Law School Teaches You to be a Pitcher but Not a Catcher


I was grilled yesterday. Massively. And it hurt; man, it hurt really bad. Despite the fact that I spent most of my time in law school wishing for an opportunity to be cross-examined, when it came, I was completely unprepared for it.

In large part, this is because I live in the real world. Although I am a lawyer, I am primarily a human being. Accordingly, I talk to humans on a human level. But there’s something that happens to lawyers when we get into a courtroom. It’s an almost-Kafka-level change. We morph from people who use words like “so” into monsters who begin sentences with “accordingly.” We no longer simply accept things people tell us and move on. No, we hammer them on their motivation and purpose. We are, in essence, pitchers. The poor witness is the catcher, and we would benefit as lawyers from learning how to be an effective one.

This is what happened. Yesterday, Friend was forced through circumstances only partially of her own making to appear before the attorney disciplinary board of our state. She was charged with failing to disclose on her bar application that she had not disclosed on her law school application that she had been fired from a job in the late 90’s. This was a problem even though she disclosed the firing on her bar application, and also disclosed her initial failure to disclose. (If you can follow this chain of disclosures, congratulations: you’re in the right profession.) She asked me to testify on her behalf as a character witness. The rules of evidence are only partially in effect at these hearings, so “asked and answered” is not an objection that will get much play. Similarly, hearsay and speculation are generally acceptable, as are narratives.

I went to the hearing, having only briefly spoken to Friend on the subject. How much time do I need, I thought, to prepare to tell the truth to my colleagues? It turns out, I needed a whole hell of a lot. I testified for three hours. Maybe I’m a slow learner, because the first hour was brutal. The second and third went a lot better, because I changed my approach.

So even if you never have to face a grilling of your own, you will likely have to prepare a client for the unpleasantness. Herewith, some key pieces of advice from my experience.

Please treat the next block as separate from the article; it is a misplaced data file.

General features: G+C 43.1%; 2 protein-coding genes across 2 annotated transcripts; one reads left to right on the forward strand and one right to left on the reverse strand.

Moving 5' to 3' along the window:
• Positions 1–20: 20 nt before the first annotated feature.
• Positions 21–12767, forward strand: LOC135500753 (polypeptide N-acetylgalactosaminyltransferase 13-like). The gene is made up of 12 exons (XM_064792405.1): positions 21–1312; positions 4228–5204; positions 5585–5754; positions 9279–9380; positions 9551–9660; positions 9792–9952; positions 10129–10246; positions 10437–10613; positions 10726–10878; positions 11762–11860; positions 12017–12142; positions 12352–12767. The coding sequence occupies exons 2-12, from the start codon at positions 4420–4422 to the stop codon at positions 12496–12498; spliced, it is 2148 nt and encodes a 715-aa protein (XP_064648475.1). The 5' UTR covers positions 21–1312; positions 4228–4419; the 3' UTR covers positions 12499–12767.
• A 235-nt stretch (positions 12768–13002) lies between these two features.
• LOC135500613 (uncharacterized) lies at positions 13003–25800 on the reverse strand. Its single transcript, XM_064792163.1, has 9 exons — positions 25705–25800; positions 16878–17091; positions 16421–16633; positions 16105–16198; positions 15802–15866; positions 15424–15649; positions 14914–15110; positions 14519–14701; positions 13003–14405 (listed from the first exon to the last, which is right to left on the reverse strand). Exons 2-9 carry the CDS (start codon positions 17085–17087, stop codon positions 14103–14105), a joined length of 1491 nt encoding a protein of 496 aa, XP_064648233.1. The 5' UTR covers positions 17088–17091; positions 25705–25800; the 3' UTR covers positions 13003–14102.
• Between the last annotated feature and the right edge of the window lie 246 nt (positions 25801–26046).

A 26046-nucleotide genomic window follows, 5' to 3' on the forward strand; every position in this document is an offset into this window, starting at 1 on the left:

1. Answer the question. The first thing out of your mouth when the lawyer stops speaking should be a direct answer to the question asked. If possible, stick with “yes” or “no.” An explanation is not necessary. Make the lawyer work for it. And if you get chased into a hole on cross, let your lawyer fix it on redirect. Trying to dig yourself out on cross will only make your situation worse and give opposing counsel more material to work with.


  1. Don’t get defensive. I took the stand confidently, knowing that I had done nothing wrong. But a good litigator makes a living by shaking witnesses. That happened to me. I found myself apologizing for (largely proper) advice I had given her. But not merely apologizing. I tried to explain. By hours two and three, I got the hang of it: I answered the question and stopped talking. As the March Hare and the Mad Hatter instructed Alice: begin at the beginning; and when you get to the end, stop.


  1. Concede when necessary. This is a hard one, not just for lawyers, but also for civilians. It’s so hard to say you’re sorry. But when you’re wrong, you’re wrong.

“Ms. Blonde, isn’t it true that…”

Yes. Yes, it is.

  1. If you don’t know something, say you don’t know. Don’t try to talk your way through that. As lawyers, we’re trained to believe that we must always have an answer. But when we don’t know, we turn into the kid in fourth grade who is asked what the capital of Brazil is. We know we read the assignment, and we know we should know the answer. So we start talking: “Brazil. Hmm. That’s a big country in South America. There’s a river there. It’s the Amazon. And there was that Disney movie with the birds. I saw that last year. And it’s very warm there…”

Stop. Just. Stop. Talking.

Say “I don’t know,” and move on with your life.

  1. Take off your lawyer hat. When you’re a witness, your job is to answer the questions. Leave the arguments, theorizing, and legal jargon to the lawyer on the case. Your job is not to impress the jury; it is merely to provide them with information.

I highly recommend that you learn and internalize these tips. Believe me: they will not only make you a much better witness should you ever have to be one, but they will most assuredly make you a better trial lawyer.



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